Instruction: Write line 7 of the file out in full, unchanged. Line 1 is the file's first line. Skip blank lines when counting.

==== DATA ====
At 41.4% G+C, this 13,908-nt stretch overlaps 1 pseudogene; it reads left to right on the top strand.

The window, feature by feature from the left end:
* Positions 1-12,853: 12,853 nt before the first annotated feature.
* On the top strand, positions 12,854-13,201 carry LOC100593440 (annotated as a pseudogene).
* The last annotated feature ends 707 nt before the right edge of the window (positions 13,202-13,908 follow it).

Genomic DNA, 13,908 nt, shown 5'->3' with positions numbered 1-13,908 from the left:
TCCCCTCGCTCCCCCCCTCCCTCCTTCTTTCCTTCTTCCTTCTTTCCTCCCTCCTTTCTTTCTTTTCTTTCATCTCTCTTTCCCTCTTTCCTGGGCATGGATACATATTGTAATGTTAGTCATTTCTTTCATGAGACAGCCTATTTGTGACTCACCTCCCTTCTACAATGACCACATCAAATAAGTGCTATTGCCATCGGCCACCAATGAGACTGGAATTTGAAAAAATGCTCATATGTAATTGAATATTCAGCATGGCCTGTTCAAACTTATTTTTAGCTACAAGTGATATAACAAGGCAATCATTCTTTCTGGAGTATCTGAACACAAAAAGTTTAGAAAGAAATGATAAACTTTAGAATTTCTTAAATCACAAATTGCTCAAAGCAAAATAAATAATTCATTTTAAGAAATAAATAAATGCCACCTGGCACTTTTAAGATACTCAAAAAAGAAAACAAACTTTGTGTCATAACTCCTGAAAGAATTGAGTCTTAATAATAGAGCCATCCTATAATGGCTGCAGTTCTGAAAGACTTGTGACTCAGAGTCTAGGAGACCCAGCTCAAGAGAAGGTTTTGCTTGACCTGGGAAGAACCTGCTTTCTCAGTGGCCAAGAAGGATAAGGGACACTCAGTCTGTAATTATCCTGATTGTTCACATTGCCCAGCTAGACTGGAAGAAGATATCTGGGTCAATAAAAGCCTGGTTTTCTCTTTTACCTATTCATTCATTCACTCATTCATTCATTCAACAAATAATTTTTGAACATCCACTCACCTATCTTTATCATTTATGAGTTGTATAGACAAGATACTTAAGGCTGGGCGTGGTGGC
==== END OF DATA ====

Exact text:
TCCCCTCGCTCCCCCCCTCCCTCCTTCTTTCCTTCTTCCTTCTTTCCTCCCTCCTTTCTTTCTTTTCTTTCATCTCTCTTTCCCTCTTTCCTGGGCATGGATACATATTGTAATGTTAGTCATTTCTTTCATGAGACAGCCTATTTGTGACTCACCTCCCTTCTACAATGACCACATCAAATAAGTGCTATTGCCATCGGCCACCAATGAGACTGGAATTTGAAAAAATGCTCATATGTAATTGAATATTCAGCATGGCCTGTTCAAACTTATTTTTAGCTACAAGTGATATAACAAGGCAATCATTCTTTCTGGAGTATCTGAACACAAAAAGTTTAGAAAGAAATGATAAACTTTAGAATTTCTTAAATCACAAATTGCTCAAAGCAAAATAAATAATTCATTTTAAGAAATAAATAAATGCCACCTGGCACTTTTAAGATACTCAAAAAAGAAAACAAACTTTGTGTCATAACTCCTGAAAGAATTGAGTCTTAATAATAGAGCCATCCTATAATGGCTGCAGTTCTGAAAGACTTGTGACTCAGAGTCTAGGAGACCCAGCTCAAGAGAAGGTTTTGCTTGACCTGGGAAGAACCTGCTTTCTCAGTGGCCAAGAAGGATAAGGGACACTCAGTCTGTAATTATCCTGATTGTTCACATTGCCCAGCTAGACTGGAAGAAGATATCTGGGTCAATAAAAGCCTGGTTTTCTCTTTTACCTATTCATTCATTCACTCATTCATTCATTCAACAAATAATTTTTGAACATCCACTCACCTATCTTTATCATTTATGAGTTGTATAGACAAGATACTTAAGGCTGGGCGTGGTGGC